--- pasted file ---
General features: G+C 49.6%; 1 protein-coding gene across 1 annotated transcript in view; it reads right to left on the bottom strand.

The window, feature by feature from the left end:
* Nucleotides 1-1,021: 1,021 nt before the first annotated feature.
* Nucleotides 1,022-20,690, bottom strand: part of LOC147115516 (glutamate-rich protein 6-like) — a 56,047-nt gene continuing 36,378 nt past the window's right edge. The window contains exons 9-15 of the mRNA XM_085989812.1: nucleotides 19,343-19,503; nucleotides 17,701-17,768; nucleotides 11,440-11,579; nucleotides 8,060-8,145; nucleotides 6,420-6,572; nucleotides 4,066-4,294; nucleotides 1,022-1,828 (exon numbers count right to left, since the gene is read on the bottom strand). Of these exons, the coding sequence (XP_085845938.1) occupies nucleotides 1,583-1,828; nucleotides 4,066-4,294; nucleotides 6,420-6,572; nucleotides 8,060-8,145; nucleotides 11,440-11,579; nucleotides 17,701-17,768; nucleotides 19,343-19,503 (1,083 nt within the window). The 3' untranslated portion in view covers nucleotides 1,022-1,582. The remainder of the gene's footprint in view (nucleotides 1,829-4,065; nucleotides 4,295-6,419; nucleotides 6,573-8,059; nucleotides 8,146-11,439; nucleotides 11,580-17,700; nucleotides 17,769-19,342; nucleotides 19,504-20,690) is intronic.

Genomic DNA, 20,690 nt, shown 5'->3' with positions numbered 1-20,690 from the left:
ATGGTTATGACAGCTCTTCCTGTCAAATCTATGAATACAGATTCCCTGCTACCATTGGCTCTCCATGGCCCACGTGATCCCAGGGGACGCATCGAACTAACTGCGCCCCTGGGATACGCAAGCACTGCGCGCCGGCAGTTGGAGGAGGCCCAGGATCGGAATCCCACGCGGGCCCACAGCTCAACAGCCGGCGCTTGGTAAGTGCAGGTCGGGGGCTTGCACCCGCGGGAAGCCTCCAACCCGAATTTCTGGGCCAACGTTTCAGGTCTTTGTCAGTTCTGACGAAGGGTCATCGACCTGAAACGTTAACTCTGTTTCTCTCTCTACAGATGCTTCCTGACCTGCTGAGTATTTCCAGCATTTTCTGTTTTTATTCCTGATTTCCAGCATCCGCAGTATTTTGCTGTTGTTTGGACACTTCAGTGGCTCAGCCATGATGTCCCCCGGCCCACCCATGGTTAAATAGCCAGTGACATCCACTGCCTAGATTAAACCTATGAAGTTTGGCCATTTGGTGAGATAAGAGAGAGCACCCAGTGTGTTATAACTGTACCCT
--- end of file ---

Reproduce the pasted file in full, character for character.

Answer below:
General features: G+C 49.6%; 1 protein-coding gene across 1 annotated transcript in view; it reads right to left on the bottom strand.

The window, feature by feature from the left end:
* Nucleotides 1-1,021: 1,021 nt before the first annotated feature.
* Nucleotides 1,022-20,690, bottom strand: part of LOC147115516 (glutamate-rich protein 6-like) — a 56,047-nt gene continuing 36,378 nt past the window's right edge. The window contains exons 9-15 of the mRNA XM_085989812.1: nucleotides 19,343-19,503; nucleotides 17,701-17,768; nucleotides 11,440-11,579; nucleotides 8,060-8,145; nucleotides 6,420-6,572; nucleotides 4,066-4,294; nucleotides 1,022-1,828 (exon numbers count right to left, since the gene is read on the bottom strand). Of these exons, the coding sequence (XP_085845938.1) occupies nucleotides 1,583-1,828; nucleotides 4,066-4,294; nucleotides 6,420-6,572; nucleotides 8,060-8,145; nucleotides 11,440-11,579; nucleotides 17,701-17,768; nucleotides 19,343-19,503 (1,083 nt within the window). The 3' untranslated portion in view covers nucleotides 1,022-1,582. The remainder of the gene's footprint in view (nucleotides 1,829-4,065; nucleotides 4,295-6,419; nucleotides 6,573-8,059; nucleotides 8,146-11,439; nucleotides 11,580-17,700; nucleotides 17,769-19,342; nucleotides 19,504-20,690) is intronic.

Genomic DNA, 20,690 nt, shown 5'->3' with positions numbered 1-20,690 from the left:
ATGGTTATGACAGCTCTTCCTGTCAAATCTATGAATACAGATTCCCTGCTACCATTGGCTCTCCATGGCCCACGTGATCCCAGGGGACGCATCGAACTAACTGCGCCCCTGGGATACGCAAGCACTGCGCGCCGGCAGTTGGAGGAGGCCCAGGATCGGAATCCCACGCGGGCCCACAGCTCAACAGCCGGCGCTTGGTAAGTGCAGGTCGGGGGCTTGCACCCGCGGGAAGCCTCCAACCCGAATTTCTGGGCCAACGTTTCAGGTCTTTGTCAGTTCTGACGAAGGGTCATCGACCTGAAACGTTAACTCTGTTTCTCTCTCTACAGATGCTTCCTGACCTGCTGAGTATTTCCAGCATTTTCTGTTTTTATTCCTGATTTCCAGCATCCGCAGTATTTTGCTGTTGTTTGGACACTTCAGTGGCTCAGCCATGATGTCCCCCGGCCCACCCATGGTTAAATAGCCAGTGACATCCACTGCCTAGATTAAACCTATGAAGTTTGGCCATTTGGTGAGATAAGAGAGAGCACCCAGTGTGTTATAACTGTACCCT